Despite all of the blathering and comparing I’ve done thus far I have to admit this experience is one to be ‘felt’ and immersed within rather than analyzed. The vocal performances are spectacular with their spiraling echo, the layers of the sound design are gloriously set and despite the graphic design being the product of “modern” throwback plainness there is a brightly painted landscape to explore within the album itself. The ease of the listen, the sway of its brilliantly studied rhythmic forms and the always trotting along drum performances (or, programming) all ring as the right sort of sweet black metal escapism. A fine listening experience though the appeal will be limited to folks seeking 90’s black metal nostalgic revisionism. A high recommendation.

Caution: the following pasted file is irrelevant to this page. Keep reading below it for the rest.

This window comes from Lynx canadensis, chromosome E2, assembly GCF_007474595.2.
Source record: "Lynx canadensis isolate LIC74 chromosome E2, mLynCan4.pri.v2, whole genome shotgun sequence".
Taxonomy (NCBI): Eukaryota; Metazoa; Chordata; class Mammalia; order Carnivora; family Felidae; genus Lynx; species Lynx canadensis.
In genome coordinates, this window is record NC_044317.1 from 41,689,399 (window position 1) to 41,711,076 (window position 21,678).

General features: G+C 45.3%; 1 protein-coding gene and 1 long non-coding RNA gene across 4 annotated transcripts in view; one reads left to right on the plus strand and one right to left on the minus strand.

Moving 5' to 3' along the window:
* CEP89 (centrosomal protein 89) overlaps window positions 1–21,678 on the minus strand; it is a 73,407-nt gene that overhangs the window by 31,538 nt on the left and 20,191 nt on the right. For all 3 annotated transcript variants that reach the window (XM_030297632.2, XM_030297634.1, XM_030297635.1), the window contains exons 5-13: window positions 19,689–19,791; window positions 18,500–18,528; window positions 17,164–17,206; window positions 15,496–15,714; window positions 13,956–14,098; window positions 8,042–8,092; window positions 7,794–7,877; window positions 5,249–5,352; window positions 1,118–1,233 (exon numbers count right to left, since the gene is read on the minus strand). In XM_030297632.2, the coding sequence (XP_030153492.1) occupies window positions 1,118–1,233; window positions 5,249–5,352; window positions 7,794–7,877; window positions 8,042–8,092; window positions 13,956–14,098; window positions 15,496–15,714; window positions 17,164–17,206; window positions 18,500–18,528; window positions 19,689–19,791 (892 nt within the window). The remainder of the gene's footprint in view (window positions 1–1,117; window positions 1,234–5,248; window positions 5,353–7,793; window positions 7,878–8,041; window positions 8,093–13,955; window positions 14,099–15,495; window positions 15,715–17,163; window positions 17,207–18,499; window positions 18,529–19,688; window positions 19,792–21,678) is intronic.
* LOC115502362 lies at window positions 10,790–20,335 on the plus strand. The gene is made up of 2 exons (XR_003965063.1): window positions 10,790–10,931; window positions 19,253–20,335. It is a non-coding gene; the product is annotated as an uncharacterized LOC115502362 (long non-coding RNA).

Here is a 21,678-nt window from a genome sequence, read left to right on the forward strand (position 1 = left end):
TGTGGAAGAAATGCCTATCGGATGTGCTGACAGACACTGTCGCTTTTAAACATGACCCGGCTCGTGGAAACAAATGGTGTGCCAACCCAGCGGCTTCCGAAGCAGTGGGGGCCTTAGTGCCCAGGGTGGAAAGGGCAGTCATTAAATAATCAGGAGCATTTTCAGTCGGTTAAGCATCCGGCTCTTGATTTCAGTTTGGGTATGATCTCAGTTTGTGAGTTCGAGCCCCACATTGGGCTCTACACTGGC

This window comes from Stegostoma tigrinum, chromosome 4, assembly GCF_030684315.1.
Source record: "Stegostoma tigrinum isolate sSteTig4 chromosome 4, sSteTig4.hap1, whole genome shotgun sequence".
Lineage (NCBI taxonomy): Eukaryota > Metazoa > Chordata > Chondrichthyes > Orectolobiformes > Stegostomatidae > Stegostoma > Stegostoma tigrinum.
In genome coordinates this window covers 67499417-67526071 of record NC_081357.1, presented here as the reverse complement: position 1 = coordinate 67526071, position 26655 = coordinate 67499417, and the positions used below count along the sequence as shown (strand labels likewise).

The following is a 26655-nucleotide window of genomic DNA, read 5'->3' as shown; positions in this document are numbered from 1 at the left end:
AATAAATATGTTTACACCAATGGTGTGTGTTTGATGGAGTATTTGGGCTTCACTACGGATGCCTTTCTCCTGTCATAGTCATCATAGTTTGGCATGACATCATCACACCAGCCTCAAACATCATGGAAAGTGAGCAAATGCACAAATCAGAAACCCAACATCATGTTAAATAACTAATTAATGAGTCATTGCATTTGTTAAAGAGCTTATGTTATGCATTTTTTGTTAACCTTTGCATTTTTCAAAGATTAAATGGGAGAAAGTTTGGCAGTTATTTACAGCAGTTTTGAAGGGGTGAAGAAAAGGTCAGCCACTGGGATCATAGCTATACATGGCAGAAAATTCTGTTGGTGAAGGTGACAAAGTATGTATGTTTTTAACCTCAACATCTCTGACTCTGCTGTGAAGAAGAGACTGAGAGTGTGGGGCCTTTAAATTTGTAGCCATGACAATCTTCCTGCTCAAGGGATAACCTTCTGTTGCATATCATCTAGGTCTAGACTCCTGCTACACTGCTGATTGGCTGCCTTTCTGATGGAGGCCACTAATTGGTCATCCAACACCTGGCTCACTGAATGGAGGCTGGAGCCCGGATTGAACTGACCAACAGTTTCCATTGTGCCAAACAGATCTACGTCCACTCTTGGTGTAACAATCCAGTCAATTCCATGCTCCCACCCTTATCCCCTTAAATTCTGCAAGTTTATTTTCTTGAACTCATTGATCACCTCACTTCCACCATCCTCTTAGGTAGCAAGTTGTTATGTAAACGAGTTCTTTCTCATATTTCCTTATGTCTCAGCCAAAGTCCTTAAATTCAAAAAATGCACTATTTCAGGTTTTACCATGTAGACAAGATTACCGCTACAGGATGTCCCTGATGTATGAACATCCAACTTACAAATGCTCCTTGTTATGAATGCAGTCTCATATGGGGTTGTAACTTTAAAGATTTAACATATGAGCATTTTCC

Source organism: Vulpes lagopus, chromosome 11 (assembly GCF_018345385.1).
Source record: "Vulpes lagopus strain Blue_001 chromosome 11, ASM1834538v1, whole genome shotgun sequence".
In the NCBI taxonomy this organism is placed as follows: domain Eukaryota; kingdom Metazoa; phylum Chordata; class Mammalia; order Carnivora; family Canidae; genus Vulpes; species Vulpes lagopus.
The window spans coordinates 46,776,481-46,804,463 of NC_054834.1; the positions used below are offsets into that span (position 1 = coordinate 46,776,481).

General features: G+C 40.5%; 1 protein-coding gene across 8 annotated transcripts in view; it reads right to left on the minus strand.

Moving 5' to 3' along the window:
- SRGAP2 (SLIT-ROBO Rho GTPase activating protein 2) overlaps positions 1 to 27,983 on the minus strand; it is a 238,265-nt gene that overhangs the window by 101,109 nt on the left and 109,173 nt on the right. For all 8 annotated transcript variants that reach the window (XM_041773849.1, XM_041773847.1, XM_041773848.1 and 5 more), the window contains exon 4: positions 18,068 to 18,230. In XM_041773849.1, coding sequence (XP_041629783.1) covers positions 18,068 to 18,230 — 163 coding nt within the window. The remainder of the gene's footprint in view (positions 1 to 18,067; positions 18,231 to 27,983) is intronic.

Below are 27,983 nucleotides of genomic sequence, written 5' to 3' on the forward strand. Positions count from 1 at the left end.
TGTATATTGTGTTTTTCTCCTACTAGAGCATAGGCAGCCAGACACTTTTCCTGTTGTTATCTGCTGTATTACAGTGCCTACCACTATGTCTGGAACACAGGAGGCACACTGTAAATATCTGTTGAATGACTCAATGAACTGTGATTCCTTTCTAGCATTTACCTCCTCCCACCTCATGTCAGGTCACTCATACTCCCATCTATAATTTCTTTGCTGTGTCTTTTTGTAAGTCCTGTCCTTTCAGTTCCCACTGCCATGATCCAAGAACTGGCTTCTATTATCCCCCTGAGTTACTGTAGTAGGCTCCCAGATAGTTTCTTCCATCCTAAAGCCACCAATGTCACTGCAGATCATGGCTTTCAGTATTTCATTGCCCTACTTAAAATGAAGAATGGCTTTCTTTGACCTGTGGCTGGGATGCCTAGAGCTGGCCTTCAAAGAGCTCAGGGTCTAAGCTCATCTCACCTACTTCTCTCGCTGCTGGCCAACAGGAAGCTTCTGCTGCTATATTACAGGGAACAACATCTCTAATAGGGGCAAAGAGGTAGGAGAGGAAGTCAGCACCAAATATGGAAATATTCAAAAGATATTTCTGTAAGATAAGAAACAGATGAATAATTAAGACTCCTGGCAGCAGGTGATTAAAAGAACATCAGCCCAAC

|RELEASE DATE:||June 11th, 2021|
|BUY & LISTEN:||Bandcamp [All Formats]|
|GENRE(S):||Atmospheric Black Metal,|
Symphonic Black Metal
Help Support Grizzly Butts’ goals with a donation:
Please consider donating directly to site costs and project funding using PayPal.